David Blumenthal, MD, the federal government's national coordinator for health information technology, told HIMSS conference attendees that his office will read and listen to all public comments on the interim final rules for EMR certification criteria. Photo courtesy of HIMSS

"Meaningful use" takes time (HIMSS 2010 conference)

Guidance on how to earn Medicare EMR pay incentives is available. But experts advise a deliberate approach.

By Pamela Lewis Dolan — Posted April 19, 2010

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For more than a year, there's been a "hurry up and wait" attitude toward adoption of health information technology, as many doctors delayed buying electronic medical record systems until they got details on how their practices could earn incentive pay for use.

Now that near-final meaningful use criteria have been published, experts and vendors say many doctors are shifting to "hurry up and adopt." But they warn that practices should allow time for the appropriate steps, even as Medicare pay incentives for meaningful use of technology are scheduled to begin in 2011.

Rushing into adoption solely for the sake of earning incentive money is not only a bad business move but also one that could be dangerous to patients, experts warn.

Meaningful use, and physicians' attempts to satisfy the requirements to meet it, was a major topic of discussion at the annual Healthcare Information and Management Systems Society conference, held in March in Atlanta. Physicians, consultants and others described their implementation success stories, most of which involved slow and deliberate processes toward adoption, and warned of failures if that slow and deliberate process is not followed.

The HIMSS conference was held just days before the deadline for organizations to submit comments to the Centers for Medicare & Medicaid Services on the interim final rules that define meaningful use. Several organizations, including HIMSS and the American Medical Association, submitted letters asking CMS to change the rules, claiming that more flexibility and an incremental approach to adoption -- which would help doctors take the baby steps experts recommend -- will help ensure long-term success.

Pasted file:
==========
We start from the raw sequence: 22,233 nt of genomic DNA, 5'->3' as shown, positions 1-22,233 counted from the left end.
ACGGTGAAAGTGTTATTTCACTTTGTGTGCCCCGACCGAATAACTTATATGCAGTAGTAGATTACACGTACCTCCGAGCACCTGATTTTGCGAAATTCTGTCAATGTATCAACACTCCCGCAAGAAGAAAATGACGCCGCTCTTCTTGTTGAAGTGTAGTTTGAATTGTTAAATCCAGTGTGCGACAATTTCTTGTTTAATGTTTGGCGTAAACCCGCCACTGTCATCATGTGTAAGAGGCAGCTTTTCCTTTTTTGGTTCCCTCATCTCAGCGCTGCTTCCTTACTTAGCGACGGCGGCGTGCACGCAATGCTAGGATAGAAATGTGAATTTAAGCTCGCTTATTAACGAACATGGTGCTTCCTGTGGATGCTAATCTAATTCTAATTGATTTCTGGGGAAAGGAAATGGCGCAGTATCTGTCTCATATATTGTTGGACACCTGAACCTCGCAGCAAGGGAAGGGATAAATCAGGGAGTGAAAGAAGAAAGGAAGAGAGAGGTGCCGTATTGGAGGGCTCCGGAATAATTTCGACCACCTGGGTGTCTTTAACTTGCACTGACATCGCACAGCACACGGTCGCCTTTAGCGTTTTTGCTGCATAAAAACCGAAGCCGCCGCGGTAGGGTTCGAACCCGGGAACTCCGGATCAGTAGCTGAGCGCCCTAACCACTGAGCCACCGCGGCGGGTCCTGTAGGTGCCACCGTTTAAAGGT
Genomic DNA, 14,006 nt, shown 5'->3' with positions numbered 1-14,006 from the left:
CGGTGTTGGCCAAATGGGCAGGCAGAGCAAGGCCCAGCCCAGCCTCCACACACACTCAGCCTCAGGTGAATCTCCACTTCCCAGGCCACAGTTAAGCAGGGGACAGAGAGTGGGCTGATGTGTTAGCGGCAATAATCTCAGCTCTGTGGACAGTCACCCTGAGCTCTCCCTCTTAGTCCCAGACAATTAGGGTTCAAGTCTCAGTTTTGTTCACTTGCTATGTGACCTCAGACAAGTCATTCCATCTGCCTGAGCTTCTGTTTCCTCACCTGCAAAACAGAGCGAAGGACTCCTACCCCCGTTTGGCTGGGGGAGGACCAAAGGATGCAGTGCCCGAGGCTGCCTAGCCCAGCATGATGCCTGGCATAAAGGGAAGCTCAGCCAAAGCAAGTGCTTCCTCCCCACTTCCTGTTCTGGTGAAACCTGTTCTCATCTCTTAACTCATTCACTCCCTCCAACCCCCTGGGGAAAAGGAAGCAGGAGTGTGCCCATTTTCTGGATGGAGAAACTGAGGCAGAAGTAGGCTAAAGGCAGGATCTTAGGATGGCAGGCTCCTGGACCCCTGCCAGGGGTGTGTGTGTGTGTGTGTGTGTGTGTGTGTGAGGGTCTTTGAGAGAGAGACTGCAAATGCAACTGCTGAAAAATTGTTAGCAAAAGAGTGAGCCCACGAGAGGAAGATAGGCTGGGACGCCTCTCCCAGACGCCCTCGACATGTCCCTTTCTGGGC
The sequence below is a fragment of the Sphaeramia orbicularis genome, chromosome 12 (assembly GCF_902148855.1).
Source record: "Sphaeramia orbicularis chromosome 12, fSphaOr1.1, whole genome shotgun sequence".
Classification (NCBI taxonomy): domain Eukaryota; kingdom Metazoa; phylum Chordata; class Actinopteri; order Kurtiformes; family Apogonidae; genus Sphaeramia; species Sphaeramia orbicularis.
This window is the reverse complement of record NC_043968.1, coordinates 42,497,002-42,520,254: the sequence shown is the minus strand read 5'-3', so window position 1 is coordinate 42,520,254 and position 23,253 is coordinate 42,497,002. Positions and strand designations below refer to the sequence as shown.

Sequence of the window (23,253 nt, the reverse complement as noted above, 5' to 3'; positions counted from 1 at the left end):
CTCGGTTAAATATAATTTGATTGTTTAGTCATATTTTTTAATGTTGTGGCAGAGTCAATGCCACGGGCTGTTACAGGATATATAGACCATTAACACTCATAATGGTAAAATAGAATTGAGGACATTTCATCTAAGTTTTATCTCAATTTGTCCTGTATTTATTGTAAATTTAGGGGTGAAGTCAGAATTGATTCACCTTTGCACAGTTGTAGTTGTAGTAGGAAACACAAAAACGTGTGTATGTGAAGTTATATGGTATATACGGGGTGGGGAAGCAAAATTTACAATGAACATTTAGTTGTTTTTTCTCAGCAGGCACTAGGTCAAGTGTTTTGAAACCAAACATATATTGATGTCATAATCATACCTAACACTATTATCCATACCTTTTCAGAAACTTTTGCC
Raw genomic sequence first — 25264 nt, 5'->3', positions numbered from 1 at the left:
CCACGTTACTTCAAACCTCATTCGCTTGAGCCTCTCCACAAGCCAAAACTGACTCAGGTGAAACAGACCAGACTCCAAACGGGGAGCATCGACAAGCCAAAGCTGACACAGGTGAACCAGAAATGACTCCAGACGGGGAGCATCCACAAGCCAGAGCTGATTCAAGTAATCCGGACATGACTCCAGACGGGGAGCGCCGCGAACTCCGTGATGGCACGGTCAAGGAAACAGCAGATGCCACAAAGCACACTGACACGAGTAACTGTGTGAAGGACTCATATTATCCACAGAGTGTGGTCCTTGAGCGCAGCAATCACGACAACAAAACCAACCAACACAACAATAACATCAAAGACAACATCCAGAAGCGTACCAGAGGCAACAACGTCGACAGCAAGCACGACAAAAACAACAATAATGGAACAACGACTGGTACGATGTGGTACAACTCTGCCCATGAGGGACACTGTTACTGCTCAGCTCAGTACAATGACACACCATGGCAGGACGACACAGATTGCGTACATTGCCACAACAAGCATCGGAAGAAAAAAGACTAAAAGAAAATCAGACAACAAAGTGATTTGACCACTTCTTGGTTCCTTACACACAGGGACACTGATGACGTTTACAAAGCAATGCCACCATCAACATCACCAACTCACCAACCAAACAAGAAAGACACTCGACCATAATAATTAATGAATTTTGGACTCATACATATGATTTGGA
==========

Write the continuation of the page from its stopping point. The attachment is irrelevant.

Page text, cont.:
Under the interim final rules, the incentives will be doled out over five years for practices meeting three stages of meaningful use. The first stage includes 25 objectives for physicians and 23 objectives for hospitals to meet to be deemed meaningful EMR users. The objectives include use of computerized physician order entry, e-prescribing and a drug check function for formulary checks, allergies and dangerous drug interactions. Stages 2 and 3 will expand the list of objectives with additions that will be proposed through future rulemaking.

Under the Medicare incentive plan, if physicians meet stage 1 requirements by 2011 or 2012, they can earn a total of $44,000 over five years, starting with $18,000 the first year. But if meeting the requirements takes longer, the totals are lower: $39,000 in 2013 and $24,000 in 2014. The bonuses turn into penalties in 2015 if meaningful use has not been reached.

The release of the interim final rules on EMR system certification was announced at an Office of the National Coordinator town hall meeting at the HIMSS conference. The ONC is accepting comments on those rules.

Not enough time

Experts say there is a long history of practices that deinstalled their systems or didn't get the best use out of them because they weren't careful enough in implementation -- a pattern that could be repeated under the current meaningful use deadlines.

"What we're seeing as we go around the country is a real push to implement. And I have made it my personal mission to say, 'You have to pay attention. This is going to dramatically change the way your organizations do business,' " said Pam Arlotto, CEO and president of Maestro Strategies, a health care consulting firm based in Atlanta.

Arlotto said many medical organizations have concluded that if EMR adoption is done badly, "There will be significant patient safety events." Many experts have said an EMR implementation is a disruptive change in the office. Particularly during the installation period, changes in work flow and tracking of patients can result in unintentional problems. "We can no longer view these as technology implementations alone," she said.

Jeffery Belden, MD, a family physician in a six-doctor practice in Columbia, Mo., and an EMR usability consultant, said many practices have trouble finding EMRs that meet their needs. Finding the right system involves taking each objective and applying usability tests to each one.

"Usability is not just user satisfaction. I think that is the biggest misconception out there," Dr. Belden said. "It has to do with the effectiveness and efficiency of the tool that you are using. Effectiveness means it works consistently, and efficiency means it works, and it doesn't take you a lot longer, and it doesn't give you migraines."